Things came to a crux when the Assembly election of 1978 took place in an unforeseen liberal atmosphere caused by the lifting of the Emergency and the end of Congress rule at the Centre. For the first time the Congress lost and the Janata Party came to power in Assam. But more significantly the number of leftist MLAs (communists of different varieties) rose to 23 from two in the previous Assembly. The number of Muslim MLA’s also rose to 27 from 17. While in popular parlance, communists were regarded as stooges of Bengali nationalism in the Brahmaputra valley, Muslim politicians of all shades were considered protagonists of Muslim Bengal.
In an Assembly of 126 members, given the fluid political situation, the respective strengths of 23 leftists and 27 Muslims influenced the process of ministry formation. A.F. Golam Osmani of the Janata Party was made a minister and for the first time this Bengali Muslim leader stressed his Bengali identity more than his religious affiliation. In him some discovered a potential danger – would he be capable of accomplishing that unity of Bengali Hindus and Muslims which, according to the prognosis of Myron Weiner, was destined to dislodge the Assamese from their privileged position.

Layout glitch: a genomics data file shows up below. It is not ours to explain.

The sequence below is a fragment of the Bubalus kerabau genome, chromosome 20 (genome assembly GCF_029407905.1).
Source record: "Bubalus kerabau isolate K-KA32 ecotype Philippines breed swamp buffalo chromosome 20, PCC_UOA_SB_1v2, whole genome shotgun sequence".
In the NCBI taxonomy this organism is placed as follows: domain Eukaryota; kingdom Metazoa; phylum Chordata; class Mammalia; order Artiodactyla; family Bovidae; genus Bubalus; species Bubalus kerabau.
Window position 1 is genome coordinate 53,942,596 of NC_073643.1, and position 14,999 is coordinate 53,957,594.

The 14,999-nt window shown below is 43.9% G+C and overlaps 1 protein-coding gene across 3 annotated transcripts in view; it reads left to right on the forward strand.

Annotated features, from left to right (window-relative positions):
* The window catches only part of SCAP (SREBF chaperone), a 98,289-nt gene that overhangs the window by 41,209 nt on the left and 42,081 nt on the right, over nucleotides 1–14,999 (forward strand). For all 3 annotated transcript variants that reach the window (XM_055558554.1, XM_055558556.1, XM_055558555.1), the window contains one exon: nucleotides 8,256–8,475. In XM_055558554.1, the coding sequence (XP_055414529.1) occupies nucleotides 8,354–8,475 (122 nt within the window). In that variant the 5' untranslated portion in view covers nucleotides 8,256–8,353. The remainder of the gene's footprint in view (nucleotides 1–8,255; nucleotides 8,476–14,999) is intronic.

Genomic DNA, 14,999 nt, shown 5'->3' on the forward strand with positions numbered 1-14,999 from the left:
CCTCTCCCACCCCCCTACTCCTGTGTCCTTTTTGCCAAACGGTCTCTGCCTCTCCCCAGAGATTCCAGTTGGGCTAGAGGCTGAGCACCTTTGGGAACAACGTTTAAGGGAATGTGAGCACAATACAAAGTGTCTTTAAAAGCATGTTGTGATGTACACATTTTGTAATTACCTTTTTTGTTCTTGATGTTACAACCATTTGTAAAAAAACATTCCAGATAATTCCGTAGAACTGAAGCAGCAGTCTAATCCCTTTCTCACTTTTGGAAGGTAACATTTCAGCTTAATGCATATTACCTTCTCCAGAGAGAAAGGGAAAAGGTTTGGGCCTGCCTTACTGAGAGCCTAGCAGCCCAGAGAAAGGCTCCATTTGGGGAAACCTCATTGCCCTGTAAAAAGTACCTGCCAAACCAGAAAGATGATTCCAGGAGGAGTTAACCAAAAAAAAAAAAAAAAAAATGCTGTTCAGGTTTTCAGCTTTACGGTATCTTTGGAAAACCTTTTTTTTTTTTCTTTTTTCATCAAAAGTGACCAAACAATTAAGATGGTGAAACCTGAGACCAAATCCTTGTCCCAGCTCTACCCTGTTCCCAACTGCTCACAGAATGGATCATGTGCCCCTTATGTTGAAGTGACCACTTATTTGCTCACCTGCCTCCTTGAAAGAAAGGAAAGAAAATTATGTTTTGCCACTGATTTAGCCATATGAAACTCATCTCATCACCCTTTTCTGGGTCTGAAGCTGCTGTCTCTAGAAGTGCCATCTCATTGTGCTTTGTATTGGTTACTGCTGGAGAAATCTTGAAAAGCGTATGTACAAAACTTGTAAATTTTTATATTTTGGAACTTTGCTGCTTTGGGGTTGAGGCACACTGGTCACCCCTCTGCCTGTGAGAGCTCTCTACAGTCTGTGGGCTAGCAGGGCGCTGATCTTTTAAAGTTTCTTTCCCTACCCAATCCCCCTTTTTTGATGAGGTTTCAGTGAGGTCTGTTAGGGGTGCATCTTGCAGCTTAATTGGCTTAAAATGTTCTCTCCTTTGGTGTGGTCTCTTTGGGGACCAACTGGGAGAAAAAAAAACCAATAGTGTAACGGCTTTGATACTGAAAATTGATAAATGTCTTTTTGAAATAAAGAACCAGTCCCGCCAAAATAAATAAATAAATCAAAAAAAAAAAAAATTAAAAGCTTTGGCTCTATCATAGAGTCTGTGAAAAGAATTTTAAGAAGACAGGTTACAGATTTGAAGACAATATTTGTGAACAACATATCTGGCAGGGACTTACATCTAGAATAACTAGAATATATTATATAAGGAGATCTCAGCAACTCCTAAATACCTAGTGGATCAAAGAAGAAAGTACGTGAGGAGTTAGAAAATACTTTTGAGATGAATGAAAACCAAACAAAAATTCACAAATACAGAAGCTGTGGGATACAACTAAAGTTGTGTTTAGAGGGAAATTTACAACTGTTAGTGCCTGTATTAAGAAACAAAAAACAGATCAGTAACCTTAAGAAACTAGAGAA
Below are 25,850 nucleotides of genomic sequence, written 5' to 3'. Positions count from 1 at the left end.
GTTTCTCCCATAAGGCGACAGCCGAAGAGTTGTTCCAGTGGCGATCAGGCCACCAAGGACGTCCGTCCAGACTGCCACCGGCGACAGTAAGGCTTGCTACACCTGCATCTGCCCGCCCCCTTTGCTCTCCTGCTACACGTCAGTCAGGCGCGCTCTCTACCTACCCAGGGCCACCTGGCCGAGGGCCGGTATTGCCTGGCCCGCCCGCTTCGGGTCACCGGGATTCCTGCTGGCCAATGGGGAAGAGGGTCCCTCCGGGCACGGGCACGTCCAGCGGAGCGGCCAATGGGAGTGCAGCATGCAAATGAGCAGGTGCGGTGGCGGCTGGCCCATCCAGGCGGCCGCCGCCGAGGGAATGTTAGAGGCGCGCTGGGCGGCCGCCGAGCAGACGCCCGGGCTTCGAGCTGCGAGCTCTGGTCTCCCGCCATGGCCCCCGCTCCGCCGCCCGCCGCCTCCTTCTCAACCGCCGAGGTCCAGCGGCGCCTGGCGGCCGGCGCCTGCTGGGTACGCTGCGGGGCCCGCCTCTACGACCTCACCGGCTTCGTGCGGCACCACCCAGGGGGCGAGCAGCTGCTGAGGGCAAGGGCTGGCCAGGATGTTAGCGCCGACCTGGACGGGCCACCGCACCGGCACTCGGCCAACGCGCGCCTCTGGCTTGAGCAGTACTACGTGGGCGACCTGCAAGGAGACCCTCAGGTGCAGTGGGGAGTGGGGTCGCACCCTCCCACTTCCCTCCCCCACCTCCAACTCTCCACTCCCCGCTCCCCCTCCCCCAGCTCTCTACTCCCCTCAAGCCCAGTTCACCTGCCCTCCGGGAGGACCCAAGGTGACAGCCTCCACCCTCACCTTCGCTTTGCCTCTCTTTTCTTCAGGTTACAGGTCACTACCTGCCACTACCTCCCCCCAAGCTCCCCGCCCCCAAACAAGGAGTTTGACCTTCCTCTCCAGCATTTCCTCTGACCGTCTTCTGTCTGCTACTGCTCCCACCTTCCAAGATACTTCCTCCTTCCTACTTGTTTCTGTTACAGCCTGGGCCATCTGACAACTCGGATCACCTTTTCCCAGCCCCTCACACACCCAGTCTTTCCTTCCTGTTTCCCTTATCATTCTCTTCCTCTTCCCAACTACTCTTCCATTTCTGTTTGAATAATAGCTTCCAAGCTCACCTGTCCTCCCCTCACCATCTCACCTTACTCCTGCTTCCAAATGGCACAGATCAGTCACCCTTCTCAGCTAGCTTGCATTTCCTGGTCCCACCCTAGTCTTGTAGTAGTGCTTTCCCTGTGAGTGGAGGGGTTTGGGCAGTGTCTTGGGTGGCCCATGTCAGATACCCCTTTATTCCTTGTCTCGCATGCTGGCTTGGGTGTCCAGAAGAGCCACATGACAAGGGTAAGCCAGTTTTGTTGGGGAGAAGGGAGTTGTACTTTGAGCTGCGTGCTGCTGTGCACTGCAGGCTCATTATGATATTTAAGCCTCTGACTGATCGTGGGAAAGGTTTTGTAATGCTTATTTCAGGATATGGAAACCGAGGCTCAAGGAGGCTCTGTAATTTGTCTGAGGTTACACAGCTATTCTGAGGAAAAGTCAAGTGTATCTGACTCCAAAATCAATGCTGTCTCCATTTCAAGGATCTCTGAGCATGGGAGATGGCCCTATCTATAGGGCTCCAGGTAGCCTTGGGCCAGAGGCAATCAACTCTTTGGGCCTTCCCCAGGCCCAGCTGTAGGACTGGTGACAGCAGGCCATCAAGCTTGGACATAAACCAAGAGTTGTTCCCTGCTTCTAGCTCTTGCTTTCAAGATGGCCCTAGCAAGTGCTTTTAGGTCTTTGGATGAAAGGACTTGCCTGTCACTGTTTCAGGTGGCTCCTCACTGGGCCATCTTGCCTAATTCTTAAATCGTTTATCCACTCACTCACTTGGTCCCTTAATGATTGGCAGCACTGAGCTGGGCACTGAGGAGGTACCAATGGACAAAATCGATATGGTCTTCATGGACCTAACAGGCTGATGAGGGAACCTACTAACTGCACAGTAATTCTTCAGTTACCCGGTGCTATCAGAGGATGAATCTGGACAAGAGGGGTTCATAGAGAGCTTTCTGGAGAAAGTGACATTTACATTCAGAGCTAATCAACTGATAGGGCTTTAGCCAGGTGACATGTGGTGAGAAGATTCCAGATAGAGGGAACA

The last straw on the camel’s back was the election to the Guwahati Municipal Corporation which took place the same year. The CPM captured 13 out of 30 seats of the corporation and became the single largest party. The Assamese media came out heavily against the election for it had installed ‘stooges of Bengali nationalism’ in the civic body of the most important city of Assam.
These immediate factors, coupled with the century-old apprehension of alien domination, created the background of what subsequently came to be known as the Assam agitation. The burning of the Times of India in Guwahati on 23 July 1978, had marked the prelude to mid-1979. The initial thrust of the agitation was against Indians and outsiders, as the term foreigner was unheard of till the end of 1979. We need not go into the stages through which the transformation of terminology was effected, but it needs to be added that the change was the product of a skilful manipulation.